What’s Truly Brewing: The Good, Bad and Ugly of Coffee

Categories: Food & Drink
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Good Bad and Ugly Coffee

Coffee– the spirit of rational inquiry. It smells good, tastes better and for good or bad has shaped societies and altered individuals’ lives. Historically tied into global trade, coffee has played a role in bringing world cultures together. It represents a livelihood for some and an environmental or political point of contention for others, but for the majority of people who consume coffee, it is just a ubiquitous drink imperceptibly ingrained in their lives.

In some cases, maybe it is just a casual indulgence connected to a symbolically important gathering such as a holiday, but more commonly, coffee has become a daily necessity required throughout the day, throughout the world. From hometown coffee shops, to college campuses, Austrian cafés, to the tea lands of India and China, coffee is everywhere and growing in popularity. And why shouldn’t it? It’s an inspiring consciousness-altering substance that invokes clarity and has aided our capitalist world in production since the Industrial Revolution. Artists, inventors, knowledge workers– they all seem to swear by it. Hemingway drank copious amounts of it– among other things. While in Paris, Einstein said, “A mathematician is a device for turning coffee into theorems,” and the Googleplex reportedly has about 25 cafés to support its staff.  But does it support us?

I will say outright I do not claim to be able to answer that, and I might even argue that our reductionist model of science may truly never understand the complete set of interactions that play out across the very nuanced variances of human physiology. What I am sure of though, is that popular blog posts abound about the ten reasons you should drink coffee, and we appear to be long past the days when coffee was deemed outright bad for you. It is now almost touted as a must have in our “healthy” hectic lives. Be it an antioxidant which protects against various neurological diseases, a performance enhancer, an antidepressant or most recently a memory booster, the list of purported benefits for drinking coffee seems to be growing.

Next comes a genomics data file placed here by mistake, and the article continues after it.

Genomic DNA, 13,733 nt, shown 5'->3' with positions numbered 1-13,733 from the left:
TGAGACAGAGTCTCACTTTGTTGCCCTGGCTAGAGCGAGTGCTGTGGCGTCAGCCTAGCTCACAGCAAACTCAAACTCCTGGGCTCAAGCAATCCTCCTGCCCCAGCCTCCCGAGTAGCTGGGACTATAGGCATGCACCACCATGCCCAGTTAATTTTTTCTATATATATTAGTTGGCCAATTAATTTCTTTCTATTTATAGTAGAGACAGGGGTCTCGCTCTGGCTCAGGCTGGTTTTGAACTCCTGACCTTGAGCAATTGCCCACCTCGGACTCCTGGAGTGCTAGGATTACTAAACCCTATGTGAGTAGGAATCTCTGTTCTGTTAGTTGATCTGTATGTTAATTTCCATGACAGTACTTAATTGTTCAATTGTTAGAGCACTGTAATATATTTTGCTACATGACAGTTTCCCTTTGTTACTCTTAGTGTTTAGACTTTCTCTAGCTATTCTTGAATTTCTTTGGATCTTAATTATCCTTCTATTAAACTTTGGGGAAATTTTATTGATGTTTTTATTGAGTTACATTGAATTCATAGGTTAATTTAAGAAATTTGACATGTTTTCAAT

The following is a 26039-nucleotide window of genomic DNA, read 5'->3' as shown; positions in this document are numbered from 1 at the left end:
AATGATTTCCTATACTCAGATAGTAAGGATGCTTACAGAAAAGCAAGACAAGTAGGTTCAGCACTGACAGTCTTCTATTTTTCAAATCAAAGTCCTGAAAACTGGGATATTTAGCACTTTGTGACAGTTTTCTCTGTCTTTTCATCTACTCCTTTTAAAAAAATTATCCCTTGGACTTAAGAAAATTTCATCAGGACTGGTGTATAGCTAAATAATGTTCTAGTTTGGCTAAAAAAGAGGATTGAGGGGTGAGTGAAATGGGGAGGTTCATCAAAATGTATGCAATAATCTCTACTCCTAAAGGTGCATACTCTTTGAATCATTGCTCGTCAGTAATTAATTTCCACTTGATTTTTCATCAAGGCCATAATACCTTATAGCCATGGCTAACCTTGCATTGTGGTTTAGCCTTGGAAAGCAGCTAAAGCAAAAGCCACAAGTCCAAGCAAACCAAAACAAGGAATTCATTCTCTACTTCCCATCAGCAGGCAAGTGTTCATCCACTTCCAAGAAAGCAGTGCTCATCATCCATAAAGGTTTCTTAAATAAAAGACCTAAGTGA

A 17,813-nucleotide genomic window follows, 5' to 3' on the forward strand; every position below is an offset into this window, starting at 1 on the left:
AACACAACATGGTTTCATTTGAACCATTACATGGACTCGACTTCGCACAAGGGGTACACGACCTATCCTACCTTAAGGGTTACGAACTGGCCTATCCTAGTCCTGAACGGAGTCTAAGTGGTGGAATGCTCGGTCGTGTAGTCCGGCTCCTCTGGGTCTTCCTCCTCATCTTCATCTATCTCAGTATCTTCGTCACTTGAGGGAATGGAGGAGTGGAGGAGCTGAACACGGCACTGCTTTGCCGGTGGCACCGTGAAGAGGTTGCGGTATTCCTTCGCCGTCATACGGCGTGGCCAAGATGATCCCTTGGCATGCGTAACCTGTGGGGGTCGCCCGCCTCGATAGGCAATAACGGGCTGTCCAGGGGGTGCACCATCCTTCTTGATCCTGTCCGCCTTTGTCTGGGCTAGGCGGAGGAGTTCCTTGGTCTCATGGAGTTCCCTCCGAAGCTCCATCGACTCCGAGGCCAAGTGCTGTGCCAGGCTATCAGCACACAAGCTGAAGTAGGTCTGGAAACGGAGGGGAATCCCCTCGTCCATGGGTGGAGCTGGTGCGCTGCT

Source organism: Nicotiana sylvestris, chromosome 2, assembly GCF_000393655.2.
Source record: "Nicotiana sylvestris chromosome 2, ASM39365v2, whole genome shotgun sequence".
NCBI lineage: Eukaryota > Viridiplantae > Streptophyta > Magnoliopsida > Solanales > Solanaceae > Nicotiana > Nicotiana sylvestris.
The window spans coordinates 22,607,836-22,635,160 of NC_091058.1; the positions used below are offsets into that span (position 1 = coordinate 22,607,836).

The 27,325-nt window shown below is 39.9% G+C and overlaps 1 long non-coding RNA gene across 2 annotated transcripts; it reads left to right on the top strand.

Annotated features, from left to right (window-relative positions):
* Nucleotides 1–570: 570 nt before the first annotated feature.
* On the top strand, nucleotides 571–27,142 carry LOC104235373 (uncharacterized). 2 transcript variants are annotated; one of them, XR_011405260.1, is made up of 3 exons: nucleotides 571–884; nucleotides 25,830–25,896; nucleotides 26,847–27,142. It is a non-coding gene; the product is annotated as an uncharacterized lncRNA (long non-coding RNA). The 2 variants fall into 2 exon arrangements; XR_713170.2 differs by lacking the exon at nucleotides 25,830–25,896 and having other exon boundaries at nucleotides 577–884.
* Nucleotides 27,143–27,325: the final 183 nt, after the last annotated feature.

But one thing coffee is not, is restorative. That is why we sleep. Of that much I am sure. The problem is that not all sleep is created equal, and caffeine, the famed stimulant in coffee, affects the type and quality of sleep we experience. Some of you coffee drinkers may instantly say, “I fall asleep just fine,” and that may be true; maybe you do not suffer from sleep latency problems. Regardless, the time it takes to fall asleep is only one part of the larger issue. Disrupting sleep in the restorative phases such as stages three and four ought to be your main concern, and caffeine consumption has a direct affect on this, and thus how effective you are in all aspects of your life the following day. With caffeine having a half life that varies based upon individual circumstances, it is hard to create a magical cut-off point in the day that a person should stop drinking coffee, but many western sleep scientists believe it to be between somewhere between six to 12 hours before you place your head on the pillow.

So drink a little coffee, but not too much, not too late in the day, to realize the healthful benefits and minimize the negative disruptions.
-Matt Artz